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THE CUP THAT GRIPS THE WORLD
Clive Gammon
July 01, 1974
The site is Germany, but no continent is spared the frenzy as the most popular sports event of all gets under way with hoopla and a happy "Hoep, Hoep!"
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July 01, 1974

The Cup That Grips The World

The site is Germany, but no continent is spared the frenzy as the most popular sports event of all gets under way with hoopla and a happy "Hoep, Hoep!"

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The atmosphere at the Waldstadion was more tense than at any previous game. Prime Minister Harold Wilson arrived, wearing a plaid tie. Jackie Stewart of Scotland and Emerson Fittipaldi of Brazil came in together. "We're going to paint the town plaid," said Jackie, but he was a little behind the times because the job had already been done, partly by 300 wild clansmen who had camped at Heddernheim outside the city and put away 200 cases of beer. Somebody's sense of humor had delegated three British military policemen to watch the thousands of Scottish troops based in Germany who had come to watch the game but, as a German newspaper observed ponderously, "They were definitely too few for this kind of business."

On the field, it looked for the first 20 minutes as if Brazilian flair would overwhelm the Scots. Leivinha crashed the ball off the crossbar of the Scottish goal. David Harvey had to make a death-or-glory dive at the feet of Rivelino. But then, in the face of Scots fire and nerve, the Brazilian morale began to crumble, as it had against Yugoslavia. Scotland dominated the second half, Bremner playing his heart out. But it could not score, though Peter Lorimer sent the ball screaming just wide of the corner of the net and Le�o had to make crazy, diving saves from Joe Jordan, Davie Hay and Jordan again. The game ended in another 0-0 tie.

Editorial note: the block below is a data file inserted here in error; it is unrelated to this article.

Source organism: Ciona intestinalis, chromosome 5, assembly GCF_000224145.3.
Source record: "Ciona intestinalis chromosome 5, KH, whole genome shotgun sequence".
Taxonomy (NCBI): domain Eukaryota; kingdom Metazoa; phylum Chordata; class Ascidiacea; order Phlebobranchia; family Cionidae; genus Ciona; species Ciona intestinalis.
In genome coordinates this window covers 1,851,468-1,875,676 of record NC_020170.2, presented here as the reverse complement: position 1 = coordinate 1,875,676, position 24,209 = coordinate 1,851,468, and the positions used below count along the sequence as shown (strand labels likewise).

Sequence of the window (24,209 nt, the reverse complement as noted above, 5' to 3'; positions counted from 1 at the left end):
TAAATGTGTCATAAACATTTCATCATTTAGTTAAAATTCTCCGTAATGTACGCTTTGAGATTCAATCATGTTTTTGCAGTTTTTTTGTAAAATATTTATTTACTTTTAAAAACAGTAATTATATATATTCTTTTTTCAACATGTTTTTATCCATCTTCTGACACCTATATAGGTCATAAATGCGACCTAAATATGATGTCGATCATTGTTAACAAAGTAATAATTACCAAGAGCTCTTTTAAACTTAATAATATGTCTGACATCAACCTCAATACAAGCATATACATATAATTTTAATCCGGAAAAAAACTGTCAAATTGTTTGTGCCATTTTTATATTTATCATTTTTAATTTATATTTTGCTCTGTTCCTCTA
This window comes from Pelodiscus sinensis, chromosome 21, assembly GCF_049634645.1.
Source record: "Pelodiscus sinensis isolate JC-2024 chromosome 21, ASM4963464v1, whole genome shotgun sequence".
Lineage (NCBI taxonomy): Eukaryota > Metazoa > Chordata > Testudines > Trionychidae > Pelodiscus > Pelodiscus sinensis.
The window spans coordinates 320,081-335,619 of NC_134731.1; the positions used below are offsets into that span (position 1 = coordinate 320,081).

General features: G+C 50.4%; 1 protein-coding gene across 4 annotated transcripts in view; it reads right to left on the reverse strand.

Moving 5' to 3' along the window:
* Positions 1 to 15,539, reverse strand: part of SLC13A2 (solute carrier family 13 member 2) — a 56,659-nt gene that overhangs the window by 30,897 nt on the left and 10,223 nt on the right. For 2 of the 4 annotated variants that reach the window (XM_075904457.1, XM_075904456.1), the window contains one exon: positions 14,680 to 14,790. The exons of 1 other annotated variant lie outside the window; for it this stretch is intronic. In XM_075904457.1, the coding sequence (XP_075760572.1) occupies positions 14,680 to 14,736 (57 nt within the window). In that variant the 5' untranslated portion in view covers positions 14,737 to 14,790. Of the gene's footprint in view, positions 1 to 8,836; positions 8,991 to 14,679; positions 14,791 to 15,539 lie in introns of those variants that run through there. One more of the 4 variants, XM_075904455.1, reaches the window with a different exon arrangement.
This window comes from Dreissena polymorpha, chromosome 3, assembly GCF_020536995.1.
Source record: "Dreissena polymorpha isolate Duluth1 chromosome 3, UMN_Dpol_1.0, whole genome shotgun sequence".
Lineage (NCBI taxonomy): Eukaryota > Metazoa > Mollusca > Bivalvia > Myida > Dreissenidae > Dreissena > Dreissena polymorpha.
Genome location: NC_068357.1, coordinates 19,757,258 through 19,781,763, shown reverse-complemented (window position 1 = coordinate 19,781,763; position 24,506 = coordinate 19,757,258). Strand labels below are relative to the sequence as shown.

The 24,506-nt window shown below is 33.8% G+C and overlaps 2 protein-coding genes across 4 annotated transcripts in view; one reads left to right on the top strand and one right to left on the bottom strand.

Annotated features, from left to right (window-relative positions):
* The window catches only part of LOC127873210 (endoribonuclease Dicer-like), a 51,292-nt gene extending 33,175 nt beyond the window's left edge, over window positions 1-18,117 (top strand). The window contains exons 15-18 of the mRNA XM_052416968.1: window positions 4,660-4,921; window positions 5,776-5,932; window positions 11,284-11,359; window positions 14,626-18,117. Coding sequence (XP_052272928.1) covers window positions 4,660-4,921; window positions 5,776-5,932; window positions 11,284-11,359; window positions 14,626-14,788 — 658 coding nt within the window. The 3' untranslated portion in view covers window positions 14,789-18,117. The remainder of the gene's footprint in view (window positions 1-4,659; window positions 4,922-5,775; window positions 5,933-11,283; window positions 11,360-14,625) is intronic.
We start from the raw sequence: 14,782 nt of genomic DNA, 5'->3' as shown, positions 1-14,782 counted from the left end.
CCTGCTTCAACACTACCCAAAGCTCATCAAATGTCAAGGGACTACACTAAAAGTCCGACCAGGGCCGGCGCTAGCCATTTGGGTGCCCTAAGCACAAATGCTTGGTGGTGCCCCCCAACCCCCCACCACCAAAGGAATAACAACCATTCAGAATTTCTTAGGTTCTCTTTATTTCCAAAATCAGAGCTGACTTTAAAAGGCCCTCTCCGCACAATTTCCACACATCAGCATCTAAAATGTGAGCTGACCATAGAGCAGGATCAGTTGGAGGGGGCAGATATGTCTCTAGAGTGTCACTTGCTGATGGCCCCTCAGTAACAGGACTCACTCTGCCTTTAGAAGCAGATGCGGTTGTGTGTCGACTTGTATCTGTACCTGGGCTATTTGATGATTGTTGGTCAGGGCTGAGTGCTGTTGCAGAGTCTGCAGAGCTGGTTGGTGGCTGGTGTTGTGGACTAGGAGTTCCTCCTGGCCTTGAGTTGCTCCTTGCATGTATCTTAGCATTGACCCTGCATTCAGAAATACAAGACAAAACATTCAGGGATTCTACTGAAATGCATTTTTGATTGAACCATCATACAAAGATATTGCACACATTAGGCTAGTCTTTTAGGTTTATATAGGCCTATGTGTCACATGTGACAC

It was so nearly a victory that the Scots celebrated it as one. "We devalued 'em!" roared a happy fan. "We beat 'em 0-0!" It was enough to justify, later that night, the German riot police turning out in Sachsenhausen, the sleazy bar district of Frankfurt.

On the cool, Eastern side of divided Germany the streets were quieter. "We get up at 5 a.m., don't we?" an East Berliner said. "We're off to work at 6 a.m., quit at 4:15, do a little shopping, get home at five. All you want to do then is stick your legs on the bed and watch the tube."

"Nothing ever happens in East Berlin," a pretty girl at the Stadt Berlin Hotel complained. "Now we have the World Cup, which means that less than nothing happens. All the men are watching TV."

On the night of the East Germany- Chile game, if you had inquired at the desk of the Berolina Hotel where could you see the match, you would have been told conspiratorially, "Go to room 705." There in the dark, on one of the few available sets, you could have joined 25 others crammed around a black-and-white picture to see the game end in a 1-1 draw. It was a tie that hurt, for it now seemed as if East Germany would have to upset West Germany on Saturday or be eliminated from the Cup.